Windswept and friendless, I enter the bar, on the street corner, meandering through carousing crowds, with plentiful craic, enjoying a live segue of reggae music and vocalists impersonating legendary artists and musicians.

Wedging onto a stool between two, on the face of it, antisocial gents, I set my purse onto the wooden bar top, studying the colourful chalkboard menu.

"What can I get you?" Whipping a terry tea towel over his shoulder, the barman, modelling intimidating, vintage-looking skull jewellery, faded denim and leather cut over his wife-beater, tapped an impatient finger on the cash register. "I ain't got all day, lady."

"Vodka," I confirmed, sliding ten pounds into his hand. "Make it a double."

Tossing loose change into my purse, he unscrewed a bottle of Russian vodka, poured a glass and told me to "enjoy."

Plucking out the straw, I sipped, appreciating its smooth, subtle flavour.

Turning on my seat, facing the centre stage, I crossed my legs elegantly, the vocalist singing "Wild World" by Maxi Priest.

To my left, drunk and tawdry, stumbled off his stool, hitting the deck—passed out. He laid unconscious, snoring amid a cacophonous blend of drunken heart-to-hearts, frolic dancing and unfaltering instrumentalists.

I blinked, once, downed my drink and ordered another.

Burly bouncers made an appearance. Three bald men, one had a goatee. They lifted the intoxicated male, conveying him outdoors where an impending taxi loomed near the entrance.

I knocked the drink back, starting to unwind, relax. Repositioning, seeking out the barman, I raised a hand to order one more when a large hand clasped my wrist. I froze, eyed the solid-gold square curb bracelets and oval-diamond cufflink.

"Cheap and cheerful," a rough, modulated voice said. "It's a dangerous combination."

"Really?" I asked, withdrawing my arm, the empty glass falling into his possession. "What's the alternative...?" I cleaved my tongue to my inner cheek, stunned by his magnificent appearance.

He towered beside me with tasteful poise. In a pristine gunmetal grey suit and a crisp black shirt with a designer emblem on the collar, a captivating, handsome man, rotates my crystal glass between his gold and diamond ring-clustered fingers. His defined, chiselled jaw, dusted in that five o'clock shadow, accentuating his soft-looking lips. Lustrous, jet black, styled, long enough to run your hands through it. And his eyes. I can't look away. It's impossible. Breath-taking, piercing blue eyes adorned in thick eyelashes.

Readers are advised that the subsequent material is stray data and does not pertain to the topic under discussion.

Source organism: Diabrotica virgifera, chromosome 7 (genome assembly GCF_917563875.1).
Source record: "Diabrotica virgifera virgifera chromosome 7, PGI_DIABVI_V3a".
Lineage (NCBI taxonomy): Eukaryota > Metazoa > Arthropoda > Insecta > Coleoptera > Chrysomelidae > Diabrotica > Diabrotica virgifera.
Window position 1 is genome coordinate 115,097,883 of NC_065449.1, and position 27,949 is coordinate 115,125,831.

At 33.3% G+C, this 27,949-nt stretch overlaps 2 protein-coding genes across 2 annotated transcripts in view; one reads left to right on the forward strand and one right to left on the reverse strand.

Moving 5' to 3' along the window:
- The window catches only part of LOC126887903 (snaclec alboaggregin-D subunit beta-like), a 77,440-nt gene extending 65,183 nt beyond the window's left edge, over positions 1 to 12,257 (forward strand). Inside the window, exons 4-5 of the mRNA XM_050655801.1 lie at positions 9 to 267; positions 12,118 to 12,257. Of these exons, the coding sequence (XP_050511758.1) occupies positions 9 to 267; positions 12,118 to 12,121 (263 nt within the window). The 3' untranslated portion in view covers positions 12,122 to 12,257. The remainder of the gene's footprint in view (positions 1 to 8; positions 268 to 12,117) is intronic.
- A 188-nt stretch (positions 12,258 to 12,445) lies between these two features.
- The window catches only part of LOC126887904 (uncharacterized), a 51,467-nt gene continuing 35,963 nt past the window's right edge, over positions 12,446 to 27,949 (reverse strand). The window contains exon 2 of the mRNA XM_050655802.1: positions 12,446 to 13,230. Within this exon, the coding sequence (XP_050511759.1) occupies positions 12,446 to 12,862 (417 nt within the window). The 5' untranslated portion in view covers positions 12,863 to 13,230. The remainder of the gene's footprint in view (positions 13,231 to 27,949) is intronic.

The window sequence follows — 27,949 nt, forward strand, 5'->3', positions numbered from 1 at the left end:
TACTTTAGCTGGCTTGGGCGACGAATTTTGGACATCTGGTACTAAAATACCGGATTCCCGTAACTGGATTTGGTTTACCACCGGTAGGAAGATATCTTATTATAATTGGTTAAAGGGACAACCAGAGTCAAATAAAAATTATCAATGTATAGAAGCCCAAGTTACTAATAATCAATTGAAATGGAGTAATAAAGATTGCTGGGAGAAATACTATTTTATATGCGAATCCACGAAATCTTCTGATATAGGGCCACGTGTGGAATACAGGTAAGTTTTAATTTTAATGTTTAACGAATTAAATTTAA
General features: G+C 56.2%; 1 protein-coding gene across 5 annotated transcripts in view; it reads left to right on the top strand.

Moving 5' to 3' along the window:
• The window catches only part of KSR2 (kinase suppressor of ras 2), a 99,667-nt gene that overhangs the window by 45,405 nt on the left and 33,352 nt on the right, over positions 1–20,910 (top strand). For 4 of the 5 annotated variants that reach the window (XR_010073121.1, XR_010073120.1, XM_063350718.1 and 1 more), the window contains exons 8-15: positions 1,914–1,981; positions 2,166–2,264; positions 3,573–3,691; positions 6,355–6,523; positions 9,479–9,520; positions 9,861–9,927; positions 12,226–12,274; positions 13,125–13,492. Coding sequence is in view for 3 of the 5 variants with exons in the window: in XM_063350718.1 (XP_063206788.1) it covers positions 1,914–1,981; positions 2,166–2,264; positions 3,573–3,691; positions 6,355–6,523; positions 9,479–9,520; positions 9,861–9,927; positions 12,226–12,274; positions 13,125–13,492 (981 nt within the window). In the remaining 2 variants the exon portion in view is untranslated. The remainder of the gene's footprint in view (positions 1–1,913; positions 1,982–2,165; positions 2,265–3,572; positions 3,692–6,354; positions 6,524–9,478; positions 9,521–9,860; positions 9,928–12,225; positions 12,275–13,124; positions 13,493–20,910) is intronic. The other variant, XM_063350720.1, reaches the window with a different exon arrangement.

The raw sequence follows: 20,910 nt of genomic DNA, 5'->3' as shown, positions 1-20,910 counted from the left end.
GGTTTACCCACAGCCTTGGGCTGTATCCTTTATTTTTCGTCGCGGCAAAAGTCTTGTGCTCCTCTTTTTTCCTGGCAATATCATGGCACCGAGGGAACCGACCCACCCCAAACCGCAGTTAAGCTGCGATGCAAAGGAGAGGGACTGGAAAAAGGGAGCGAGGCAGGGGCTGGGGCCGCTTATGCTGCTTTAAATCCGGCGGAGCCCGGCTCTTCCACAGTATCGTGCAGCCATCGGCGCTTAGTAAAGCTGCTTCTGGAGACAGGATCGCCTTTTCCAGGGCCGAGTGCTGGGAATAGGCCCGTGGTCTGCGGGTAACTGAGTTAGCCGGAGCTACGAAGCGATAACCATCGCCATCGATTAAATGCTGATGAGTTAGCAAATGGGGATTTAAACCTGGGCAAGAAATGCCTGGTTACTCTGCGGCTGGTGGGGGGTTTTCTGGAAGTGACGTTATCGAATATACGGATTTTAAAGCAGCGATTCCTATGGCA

He watches, expressionless, unsmiling. "Exclusive," he said in that baritone voice, exposing goosebumps to my overheating skin. "And unparalleled."

I still struggled to breathe. "Sounds boring."

Repressing a smile, he clicked his fingers, once, and the barman laid two napkins down, before the glasses, handing the unnamed man a bottle. "Try this," he hummed, splashing far too much liquid courage into my glass. "Beluga gold line."

I rest my elbow on the bar, facing him head-on. "Is this particular brand your idea of splurging out?"

"What a fatuous question?" He mused, and I grew affronted. "Unless you obtain rare, limited editions, vodka's not the wealthiest of drinks. Although, compared to your initial choice, the premium line must taste like royalty in a bottle."

He's arrogant and conceited, but it suited him. "How much will the Beluga cost me?"

"Nought," he assured, and I arched a defined eyebrow. Nothing in life is free. "What? Can't a man buy you a drink without obligation?"

In his ear, a glimmering white-gold crucifix. "Are you religious?"

"No," he clipped, downing a shot sans flinch or wince. "Are you?"

"What?" My eyebrows drew close. "Are we playing question-for-question?"

I still don't know his name.

His enthralling, sapphire eyes darkened. He placed a hand on my shoulder, and I uncurled my spine, inhaling a sharp breath. "Angel wings," he whispered, the pads of his fingers, outlining the detailed feathers on my back. "Why such a sacramental statement otherwise?"

I pondered a response, deciding to be honest. "It is a permanent declaration of liberty," I said, and he didn't blink, listening. "There were times in life where I felt alone, miserable, restricted and..." Caged, I thought. He must think I am speaking figuratively, not from experience.

He gave me a low, lopsided smirk. "I suppose even the saddest of birds fly high, Angel."

I blushed, gesturing around the room with a flippant hand. "Aren't you a little out of your depth?"

"How so?" He mirrored my position, relaxing on the stool, balancing an elbow on the bar top.

"You look like someone that belongs in a high-class bar with all the other business tycoons and eligible bachelors." His suit screams prosperity.